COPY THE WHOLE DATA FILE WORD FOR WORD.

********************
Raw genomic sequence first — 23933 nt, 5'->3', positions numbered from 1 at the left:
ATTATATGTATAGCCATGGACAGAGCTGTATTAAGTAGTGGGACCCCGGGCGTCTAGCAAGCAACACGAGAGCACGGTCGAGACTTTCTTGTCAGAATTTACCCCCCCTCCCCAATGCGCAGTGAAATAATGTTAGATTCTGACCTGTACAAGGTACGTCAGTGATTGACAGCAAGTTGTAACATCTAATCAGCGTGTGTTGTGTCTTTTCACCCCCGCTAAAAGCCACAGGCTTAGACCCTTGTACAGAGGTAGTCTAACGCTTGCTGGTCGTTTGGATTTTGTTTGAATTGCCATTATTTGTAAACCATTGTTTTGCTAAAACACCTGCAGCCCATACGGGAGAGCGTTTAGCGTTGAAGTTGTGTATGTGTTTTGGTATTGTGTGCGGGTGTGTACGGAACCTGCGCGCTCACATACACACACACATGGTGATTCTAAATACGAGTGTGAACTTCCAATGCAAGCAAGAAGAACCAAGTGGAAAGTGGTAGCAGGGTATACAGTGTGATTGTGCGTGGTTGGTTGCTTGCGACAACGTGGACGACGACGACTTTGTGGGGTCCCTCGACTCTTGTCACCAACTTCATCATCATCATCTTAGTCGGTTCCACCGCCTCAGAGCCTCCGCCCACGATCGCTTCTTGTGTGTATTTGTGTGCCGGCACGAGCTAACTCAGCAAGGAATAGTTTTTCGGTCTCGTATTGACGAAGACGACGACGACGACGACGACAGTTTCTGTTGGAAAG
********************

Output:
Raw genomic sequence first — 23933 nt, 5'->3', positions numbered from 1 at the left:
ATTATATGTATAGCCATGGACAGAGCTGTATTAAGTAGTGGGACCCCGGGCGTCTAGCAAGCAACACGAGAGCACGGTCGAGACTTTCTTGTCAGAATTTACCCCCCCTCCCCAATGCGCAGTGAAATAATGTTAGATTCTGACCTGTACAAGGTACGTCAGTGATTGACAGCAAGTTGTAACATCTAATCAGCGTGTGTTGTGTCTTTTCACCCCCGCTAAAAGCCACAGGCTTAGACCCTTGTACAGAGGTAGTCTAACGCTTGCTGGTCGTTTGGATTTTGTTTGAATTGCCATTATTTGTAAACCATTGTTTTGCTAAAACACCTGCAGCCCATACGGGAGAGCGTTTAGCGTTGAAGTTGTGTATGTGTTTTGGTATTGTGTGCGGGTGTGTACGGAACCTGCGCGCTCACATACACACACACATGGTGATTCTAAATACGAGTGTGAACTTCCAATGCAAGCAAGAAGAACCAAGTGGAAAGTGGTAGCAGGGTATACAGTGTGATTGTGCGTGGTTGGTTGCTTGCGACAACGTGGACGACGACGACTTTGTGGGGTCCCTCGACTCTTGTCACCAACTTCATCATCATCATCTTAGTCGGTTCCACCGCCTCAGAGCCTCCGCCCACGATCGCTTCTTGTGTGTATTTGTGTGCCGGCACGAGCTAACTCAGCAAGGAATAGTTTTTCGGTCTCGTATTGACGAAGACGACGACGACGACGACGACAGTTTCTGTTGGAAAG